LONDON (Reuters) - France wanted Tuesday’s friendly international against England to go ahead at Wembley Stadium mainly for symbolic reasons following Friday’s deadly attacks in Paris, said FA chief executive Martin Glenn.
“The eyes of the world will be on the game. It’s important to do something to show that terrorism can’t win,” Glenn told a packed news conference which focused mainly on the security situation ahead of the match.
France were playing Germany in Paris on Friday as a wave of attacks hit the city, killing at least 132 people.
The France squad spent Friday night inside the Stade de France with their Germany counterparts after their 2-0 friendly win over the world champions.
“We spoke to the French Federation on Saturday, and were in touch with the French presidents’ office and there were two conditions to hold the game,” added Glenn.
“UK authorities and government need to make sure it was safe and the French wanted to play. They wanted to go ahead, for mainly symbolic reasons, and we were very happy to meet their concerns.”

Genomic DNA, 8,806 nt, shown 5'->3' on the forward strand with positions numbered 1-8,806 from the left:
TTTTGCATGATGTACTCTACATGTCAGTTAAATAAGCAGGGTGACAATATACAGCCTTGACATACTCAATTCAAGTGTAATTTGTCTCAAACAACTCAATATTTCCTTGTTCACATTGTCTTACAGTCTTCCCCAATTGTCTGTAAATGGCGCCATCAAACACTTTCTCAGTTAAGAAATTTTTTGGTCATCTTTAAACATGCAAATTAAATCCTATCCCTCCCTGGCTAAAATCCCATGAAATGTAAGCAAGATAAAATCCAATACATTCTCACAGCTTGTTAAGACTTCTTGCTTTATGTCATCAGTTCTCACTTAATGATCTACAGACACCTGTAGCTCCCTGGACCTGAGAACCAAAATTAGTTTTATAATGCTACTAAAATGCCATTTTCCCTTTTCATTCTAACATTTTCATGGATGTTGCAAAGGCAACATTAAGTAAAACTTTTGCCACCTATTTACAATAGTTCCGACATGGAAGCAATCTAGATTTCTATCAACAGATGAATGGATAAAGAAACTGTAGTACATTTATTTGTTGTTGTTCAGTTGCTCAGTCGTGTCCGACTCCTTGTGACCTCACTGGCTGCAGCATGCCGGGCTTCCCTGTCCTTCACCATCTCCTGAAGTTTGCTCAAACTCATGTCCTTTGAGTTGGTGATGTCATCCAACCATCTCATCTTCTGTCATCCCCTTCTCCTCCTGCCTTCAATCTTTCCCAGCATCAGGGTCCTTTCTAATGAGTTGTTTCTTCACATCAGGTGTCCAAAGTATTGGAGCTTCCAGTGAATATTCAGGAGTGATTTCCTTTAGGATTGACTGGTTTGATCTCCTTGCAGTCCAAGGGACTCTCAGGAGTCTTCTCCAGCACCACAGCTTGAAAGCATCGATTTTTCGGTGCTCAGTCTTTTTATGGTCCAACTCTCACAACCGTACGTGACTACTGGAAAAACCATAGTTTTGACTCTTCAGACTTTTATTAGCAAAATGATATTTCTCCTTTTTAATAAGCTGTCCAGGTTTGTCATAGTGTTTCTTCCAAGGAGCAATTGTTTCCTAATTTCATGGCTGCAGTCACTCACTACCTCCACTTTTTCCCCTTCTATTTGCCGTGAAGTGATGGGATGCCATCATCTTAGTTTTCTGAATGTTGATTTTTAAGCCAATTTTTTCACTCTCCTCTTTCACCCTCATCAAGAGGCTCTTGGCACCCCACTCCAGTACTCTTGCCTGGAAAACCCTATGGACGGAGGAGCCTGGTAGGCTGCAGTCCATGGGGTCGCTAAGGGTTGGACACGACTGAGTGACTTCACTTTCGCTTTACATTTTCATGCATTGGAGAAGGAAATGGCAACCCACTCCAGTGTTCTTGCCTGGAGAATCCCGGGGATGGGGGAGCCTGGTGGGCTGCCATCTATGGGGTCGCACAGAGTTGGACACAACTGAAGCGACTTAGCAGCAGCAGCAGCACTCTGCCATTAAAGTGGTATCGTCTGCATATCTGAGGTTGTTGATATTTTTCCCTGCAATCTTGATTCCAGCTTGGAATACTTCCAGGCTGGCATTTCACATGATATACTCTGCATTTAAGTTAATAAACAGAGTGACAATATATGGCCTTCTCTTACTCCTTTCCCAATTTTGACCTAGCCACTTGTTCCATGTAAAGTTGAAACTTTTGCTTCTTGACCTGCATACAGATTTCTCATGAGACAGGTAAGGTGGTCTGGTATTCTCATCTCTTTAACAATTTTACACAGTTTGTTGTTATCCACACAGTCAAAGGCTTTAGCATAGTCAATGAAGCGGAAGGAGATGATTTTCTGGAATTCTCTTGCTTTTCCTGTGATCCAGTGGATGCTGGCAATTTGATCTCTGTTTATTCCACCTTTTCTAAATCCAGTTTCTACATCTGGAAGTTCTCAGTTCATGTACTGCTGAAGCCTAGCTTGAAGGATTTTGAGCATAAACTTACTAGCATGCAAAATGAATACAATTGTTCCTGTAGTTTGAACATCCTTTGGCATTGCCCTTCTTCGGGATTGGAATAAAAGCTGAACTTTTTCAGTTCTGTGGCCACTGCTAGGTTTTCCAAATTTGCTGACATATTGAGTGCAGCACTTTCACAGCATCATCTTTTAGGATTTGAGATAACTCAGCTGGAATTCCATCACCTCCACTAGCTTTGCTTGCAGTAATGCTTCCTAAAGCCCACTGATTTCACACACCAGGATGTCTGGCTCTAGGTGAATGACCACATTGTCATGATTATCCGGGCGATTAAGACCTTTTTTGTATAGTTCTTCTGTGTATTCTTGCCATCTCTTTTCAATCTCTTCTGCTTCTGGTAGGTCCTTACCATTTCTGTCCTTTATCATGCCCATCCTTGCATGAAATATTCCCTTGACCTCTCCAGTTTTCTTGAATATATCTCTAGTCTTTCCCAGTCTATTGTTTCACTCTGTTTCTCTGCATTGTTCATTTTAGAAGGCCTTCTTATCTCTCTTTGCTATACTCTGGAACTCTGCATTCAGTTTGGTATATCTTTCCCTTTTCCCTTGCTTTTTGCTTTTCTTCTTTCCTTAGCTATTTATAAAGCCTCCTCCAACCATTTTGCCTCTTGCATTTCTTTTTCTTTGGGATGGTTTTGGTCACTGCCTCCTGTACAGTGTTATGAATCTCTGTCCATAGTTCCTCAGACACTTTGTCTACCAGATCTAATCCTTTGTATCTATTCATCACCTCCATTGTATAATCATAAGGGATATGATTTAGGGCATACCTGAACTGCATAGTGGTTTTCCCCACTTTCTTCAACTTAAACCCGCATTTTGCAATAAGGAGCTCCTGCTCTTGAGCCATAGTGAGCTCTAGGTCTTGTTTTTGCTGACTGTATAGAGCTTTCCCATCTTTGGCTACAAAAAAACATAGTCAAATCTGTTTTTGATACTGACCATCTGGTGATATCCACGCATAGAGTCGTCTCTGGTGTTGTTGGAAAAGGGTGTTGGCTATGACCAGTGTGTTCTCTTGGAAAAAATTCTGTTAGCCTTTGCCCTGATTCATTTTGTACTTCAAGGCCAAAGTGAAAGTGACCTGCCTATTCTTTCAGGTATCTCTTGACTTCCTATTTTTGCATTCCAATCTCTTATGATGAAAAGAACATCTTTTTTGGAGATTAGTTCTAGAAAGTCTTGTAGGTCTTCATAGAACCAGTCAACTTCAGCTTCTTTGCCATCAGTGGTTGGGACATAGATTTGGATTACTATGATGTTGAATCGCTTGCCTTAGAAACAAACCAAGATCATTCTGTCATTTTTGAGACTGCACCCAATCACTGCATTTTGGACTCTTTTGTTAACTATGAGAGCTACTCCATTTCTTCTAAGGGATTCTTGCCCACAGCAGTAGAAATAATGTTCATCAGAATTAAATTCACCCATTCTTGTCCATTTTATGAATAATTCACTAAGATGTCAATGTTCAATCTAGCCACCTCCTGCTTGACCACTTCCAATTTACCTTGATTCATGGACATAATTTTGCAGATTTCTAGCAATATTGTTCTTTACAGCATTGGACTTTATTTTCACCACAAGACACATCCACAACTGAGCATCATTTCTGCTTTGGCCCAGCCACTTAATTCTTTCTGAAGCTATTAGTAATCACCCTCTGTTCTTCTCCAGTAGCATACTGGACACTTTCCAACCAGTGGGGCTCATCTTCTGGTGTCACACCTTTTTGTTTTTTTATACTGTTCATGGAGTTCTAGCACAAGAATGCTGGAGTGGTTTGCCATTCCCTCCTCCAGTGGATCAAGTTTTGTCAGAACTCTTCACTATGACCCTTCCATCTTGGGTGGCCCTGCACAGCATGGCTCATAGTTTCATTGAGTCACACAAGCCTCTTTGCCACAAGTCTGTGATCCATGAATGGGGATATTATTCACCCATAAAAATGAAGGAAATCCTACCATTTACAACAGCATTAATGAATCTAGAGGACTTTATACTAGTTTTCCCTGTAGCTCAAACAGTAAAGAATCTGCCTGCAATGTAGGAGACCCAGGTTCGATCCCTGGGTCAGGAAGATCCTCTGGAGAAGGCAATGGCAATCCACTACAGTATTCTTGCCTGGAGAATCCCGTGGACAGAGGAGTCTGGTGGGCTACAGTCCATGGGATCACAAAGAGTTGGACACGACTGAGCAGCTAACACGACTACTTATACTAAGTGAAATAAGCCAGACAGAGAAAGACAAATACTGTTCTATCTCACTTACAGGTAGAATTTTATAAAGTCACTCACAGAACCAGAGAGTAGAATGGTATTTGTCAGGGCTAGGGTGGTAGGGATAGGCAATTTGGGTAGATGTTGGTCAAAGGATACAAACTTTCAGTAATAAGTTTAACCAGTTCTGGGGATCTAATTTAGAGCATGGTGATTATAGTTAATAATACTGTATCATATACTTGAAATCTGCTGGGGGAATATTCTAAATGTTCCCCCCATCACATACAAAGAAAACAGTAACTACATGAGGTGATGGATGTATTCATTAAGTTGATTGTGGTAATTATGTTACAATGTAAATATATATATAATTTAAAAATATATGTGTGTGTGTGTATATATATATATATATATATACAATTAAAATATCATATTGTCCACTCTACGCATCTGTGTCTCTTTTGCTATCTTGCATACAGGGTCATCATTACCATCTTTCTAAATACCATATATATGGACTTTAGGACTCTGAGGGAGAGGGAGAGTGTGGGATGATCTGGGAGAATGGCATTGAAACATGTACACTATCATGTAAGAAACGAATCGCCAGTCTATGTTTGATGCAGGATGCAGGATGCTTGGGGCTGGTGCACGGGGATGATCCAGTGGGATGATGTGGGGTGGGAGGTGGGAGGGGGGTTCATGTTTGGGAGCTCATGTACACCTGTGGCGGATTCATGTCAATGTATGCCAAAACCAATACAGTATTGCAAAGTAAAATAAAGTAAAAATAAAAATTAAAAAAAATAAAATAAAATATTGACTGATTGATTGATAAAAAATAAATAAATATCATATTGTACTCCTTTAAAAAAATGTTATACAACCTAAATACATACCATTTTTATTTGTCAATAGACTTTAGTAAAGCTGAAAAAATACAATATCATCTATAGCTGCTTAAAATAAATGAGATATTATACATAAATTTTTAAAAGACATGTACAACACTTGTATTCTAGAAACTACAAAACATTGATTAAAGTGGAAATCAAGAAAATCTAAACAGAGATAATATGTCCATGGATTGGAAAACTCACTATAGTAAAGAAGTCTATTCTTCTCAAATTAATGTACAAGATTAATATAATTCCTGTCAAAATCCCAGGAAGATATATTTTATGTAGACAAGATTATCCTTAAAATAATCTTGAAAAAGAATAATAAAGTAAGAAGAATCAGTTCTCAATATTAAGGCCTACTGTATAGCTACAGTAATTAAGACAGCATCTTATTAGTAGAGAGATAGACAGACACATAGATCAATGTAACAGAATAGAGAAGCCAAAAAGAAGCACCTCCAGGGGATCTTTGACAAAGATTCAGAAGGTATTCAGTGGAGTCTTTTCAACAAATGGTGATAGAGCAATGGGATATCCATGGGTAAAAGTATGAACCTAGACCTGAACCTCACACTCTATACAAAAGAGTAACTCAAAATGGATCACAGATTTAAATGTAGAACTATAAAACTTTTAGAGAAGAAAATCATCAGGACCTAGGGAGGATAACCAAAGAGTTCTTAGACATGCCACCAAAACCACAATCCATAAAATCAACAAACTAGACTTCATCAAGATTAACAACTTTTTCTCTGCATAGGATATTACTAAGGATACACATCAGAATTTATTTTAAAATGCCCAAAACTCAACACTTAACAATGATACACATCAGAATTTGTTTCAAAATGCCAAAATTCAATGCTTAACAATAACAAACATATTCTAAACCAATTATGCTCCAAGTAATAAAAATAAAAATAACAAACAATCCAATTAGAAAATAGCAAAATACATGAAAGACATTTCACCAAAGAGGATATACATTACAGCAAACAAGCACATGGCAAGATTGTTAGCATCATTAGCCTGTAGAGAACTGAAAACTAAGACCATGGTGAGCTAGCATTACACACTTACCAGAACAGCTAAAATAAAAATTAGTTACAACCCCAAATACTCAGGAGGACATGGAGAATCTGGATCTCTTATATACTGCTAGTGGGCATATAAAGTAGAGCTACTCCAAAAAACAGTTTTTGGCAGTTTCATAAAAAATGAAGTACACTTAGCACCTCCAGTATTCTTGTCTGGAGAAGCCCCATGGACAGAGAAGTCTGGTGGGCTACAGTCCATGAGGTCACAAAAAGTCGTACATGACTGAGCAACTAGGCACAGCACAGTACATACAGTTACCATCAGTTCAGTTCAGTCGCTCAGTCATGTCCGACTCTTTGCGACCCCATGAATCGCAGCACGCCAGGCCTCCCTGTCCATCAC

England manager Roy Hodgson added: “It will be tough I‘m sure for the French players but I‘m sure it will be a chance for them to do the country proud. They’ll give everything they can to make France proud.”
Glenn advised supporters to get to the game early because of the extra security checks that will be carried out in the wake of the attacks that also left more than 350 people wounded.
Islamic State claimed responsibility and said it sent militants with suicide bombing belts and carrying machine guns to various locations in the heart of Paris.
Glenn added: “I just want to reconfirm that the security apparatus and the people that advise us say that there is no material risk so the game should go ahead. We would like fans to turn up earlier and we will do more checks.”
France midfielder Lassana Diarra’s cousin, Asta Diakite, was among those killed on Friday, while striker Antoine Griezmann’s sister escaped from the Bataclan theatre where 89 people died.
A bystander and three suicide bombers died in explosions outside the stadium while the game was being played.
The France squad has arrived in London for Tuesday’s match with England, whose players observed a Europe-wide minute’s silence at 1100 GMT before their training session on Monday.
Wembley’s iconic arch will be lit in the red, white and blue of the French flag to show solidarity and screens outside the ground will show the motto ‘Liberte, Egalite, Fraternite’
The words of the French national anthem will be shown on screens before the match, with Glenn saying: “We will be singing it in French. I think that will be a powerful thing.”
Writing by Ken Ferris; Editing by Pritha Sarkar